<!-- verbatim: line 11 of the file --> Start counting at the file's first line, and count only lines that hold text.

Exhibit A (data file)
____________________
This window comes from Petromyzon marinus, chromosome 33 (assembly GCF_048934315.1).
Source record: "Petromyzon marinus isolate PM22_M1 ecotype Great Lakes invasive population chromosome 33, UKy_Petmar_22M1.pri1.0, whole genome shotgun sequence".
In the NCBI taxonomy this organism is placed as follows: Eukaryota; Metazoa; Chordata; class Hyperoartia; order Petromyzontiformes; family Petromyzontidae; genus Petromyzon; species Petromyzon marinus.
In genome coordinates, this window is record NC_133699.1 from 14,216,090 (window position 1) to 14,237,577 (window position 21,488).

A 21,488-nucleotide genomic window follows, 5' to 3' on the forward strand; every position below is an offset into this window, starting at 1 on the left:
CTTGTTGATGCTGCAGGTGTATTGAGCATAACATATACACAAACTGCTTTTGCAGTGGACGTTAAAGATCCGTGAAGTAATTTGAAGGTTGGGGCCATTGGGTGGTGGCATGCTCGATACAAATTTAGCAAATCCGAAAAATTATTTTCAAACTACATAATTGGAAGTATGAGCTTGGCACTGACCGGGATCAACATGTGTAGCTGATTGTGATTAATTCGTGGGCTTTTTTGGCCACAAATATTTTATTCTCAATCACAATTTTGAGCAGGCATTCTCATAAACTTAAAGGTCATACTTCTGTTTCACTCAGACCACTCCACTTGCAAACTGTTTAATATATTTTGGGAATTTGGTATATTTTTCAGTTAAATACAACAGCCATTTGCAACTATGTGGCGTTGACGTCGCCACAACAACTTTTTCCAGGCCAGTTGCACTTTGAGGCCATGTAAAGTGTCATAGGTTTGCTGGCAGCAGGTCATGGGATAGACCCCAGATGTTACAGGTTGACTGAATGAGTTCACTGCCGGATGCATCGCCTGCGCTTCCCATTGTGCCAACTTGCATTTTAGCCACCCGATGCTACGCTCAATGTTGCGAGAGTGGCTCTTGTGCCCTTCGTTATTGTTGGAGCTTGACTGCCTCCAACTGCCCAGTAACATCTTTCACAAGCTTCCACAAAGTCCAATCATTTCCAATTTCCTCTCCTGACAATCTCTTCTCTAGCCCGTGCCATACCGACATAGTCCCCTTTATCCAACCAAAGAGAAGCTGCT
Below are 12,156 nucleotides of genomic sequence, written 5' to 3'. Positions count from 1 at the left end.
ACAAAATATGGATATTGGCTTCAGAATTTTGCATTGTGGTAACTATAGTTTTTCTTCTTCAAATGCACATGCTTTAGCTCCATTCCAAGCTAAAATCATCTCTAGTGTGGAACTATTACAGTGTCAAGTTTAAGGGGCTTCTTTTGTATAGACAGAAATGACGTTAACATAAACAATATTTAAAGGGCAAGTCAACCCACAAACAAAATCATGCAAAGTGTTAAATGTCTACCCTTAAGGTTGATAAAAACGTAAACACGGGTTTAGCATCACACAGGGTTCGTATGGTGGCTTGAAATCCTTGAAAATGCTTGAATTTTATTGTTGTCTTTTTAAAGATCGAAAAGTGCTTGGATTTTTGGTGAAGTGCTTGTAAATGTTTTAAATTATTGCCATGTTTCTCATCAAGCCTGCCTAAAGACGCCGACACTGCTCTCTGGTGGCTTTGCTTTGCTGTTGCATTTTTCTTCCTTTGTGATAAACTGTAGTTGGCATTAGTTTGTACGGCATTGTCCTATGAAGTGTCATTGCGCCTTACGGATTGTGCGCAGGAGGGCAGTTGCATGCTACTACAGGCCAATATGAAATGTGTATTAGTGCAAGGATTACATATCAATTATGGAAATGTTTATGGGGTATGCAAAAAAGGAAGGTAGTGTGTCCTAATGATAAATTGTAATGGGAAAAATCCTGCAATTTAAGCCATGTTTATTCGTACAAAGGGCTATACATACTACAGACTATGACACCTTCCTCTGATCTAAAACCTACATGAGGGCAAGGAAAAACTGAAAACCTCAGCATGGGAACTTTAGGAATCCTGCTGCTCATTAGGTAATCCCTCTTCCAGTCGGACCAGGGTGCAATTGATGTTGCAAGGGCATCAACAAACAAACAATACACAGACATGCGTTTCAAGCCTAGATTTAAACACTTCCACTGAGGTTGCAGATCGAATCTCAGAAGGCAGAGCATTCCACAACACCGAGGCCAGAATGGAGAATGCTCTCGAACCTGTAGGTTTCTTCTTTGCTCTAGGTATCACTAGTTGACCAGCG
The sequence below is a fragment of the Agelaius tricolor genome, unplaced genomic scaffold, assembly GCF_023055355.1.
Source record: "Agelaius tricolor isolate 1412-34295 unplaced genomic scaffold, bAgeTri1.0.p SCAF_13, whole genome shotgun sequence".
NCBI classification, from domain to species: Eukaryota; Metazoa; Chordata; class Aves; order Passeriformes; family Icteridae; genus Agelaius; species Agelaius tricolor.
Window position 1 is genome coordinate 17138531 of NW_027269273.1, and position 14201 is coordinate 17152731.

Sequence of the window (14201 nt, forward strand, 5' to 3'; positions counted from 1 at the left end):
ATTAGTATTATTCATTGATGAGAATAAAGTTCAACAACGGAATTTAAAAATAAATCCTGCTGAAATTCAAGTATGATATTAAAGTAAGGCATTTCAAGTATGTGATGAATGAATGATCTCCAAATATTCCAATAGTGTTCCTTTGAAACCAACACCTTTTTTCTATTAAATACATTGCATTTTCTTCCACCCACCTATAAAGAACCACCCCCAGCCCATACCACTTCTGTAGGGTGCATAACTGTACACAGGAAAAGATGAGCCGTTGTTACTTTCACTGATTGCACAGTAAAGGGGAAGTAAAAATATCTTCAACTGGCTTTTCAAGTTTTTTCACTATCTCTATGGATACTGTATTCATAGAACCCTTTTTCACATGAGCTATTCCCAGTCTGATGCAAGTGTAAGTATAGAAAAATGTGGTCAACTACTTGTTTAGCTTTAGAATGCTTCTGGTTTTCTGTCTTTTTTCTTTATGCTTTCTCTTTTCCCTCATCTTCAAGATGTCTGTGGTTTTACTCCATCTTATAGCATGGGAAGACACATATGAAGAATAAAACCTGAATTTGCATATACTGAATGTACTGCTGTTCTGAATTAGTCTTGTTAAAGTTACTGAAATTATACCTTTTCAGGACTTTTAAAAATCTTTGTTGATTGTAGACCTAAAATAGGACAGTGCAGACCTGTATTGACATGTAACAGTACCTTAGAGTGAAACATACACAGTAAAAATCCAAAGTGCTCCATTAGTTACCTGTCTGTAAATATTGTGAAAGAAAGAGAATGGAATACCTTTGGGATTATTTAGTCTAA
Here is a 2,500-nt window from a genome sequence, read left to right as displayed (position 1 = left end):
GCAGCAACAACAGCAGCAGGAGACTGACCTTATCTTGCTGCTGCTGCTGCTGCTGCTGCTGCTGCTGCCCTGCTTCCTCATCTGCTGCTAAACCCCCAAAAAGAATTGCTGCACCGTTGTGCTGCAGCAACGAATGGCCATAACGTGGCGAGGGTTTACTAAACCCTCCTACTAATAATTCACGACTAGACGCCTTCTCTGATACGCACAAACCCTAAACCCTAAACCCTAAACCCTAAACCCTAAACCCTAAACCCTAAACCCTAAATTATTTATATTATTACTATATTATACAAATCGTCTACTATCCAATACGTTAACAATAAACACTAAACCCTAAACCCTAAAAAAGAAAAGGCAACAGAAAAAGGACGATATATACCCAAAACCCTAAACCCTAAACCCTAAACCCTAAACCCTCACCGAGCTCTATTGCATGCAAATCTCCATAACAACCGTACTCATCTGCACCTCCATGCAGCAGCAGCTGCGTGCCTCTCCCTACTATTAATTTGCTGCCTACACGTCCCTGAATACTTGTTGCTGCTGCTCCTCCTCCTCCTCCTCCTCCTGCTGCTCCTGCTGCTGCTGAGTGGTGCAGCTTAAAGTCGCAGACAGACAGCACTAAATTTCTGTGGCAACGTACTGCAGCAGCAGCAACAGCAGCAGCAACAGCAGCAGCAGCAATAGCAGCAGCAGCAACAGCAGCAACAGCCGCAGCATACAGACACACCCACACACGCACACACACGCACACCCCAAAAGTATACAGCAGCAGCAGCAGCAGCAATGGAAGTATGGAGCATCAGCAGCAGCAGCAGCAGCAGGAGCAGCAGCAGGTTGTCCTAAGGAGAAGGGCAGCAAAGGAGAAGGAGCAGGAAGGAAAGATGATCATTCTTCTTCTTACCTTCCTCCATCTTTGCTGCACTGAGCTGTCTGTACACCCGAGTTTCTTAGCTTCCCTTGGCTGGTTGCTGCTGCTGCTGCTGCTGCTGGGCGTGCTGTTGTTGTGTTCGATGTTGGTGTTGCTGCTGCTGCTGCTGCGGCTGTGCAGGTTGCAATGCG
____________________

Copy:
NCBI classification, from domain to species: Eukaryota; Metazoa; Chordata; class Aves; order Passeriformes; family Icteridae; genus Agelaius; species Agelaius tricolor.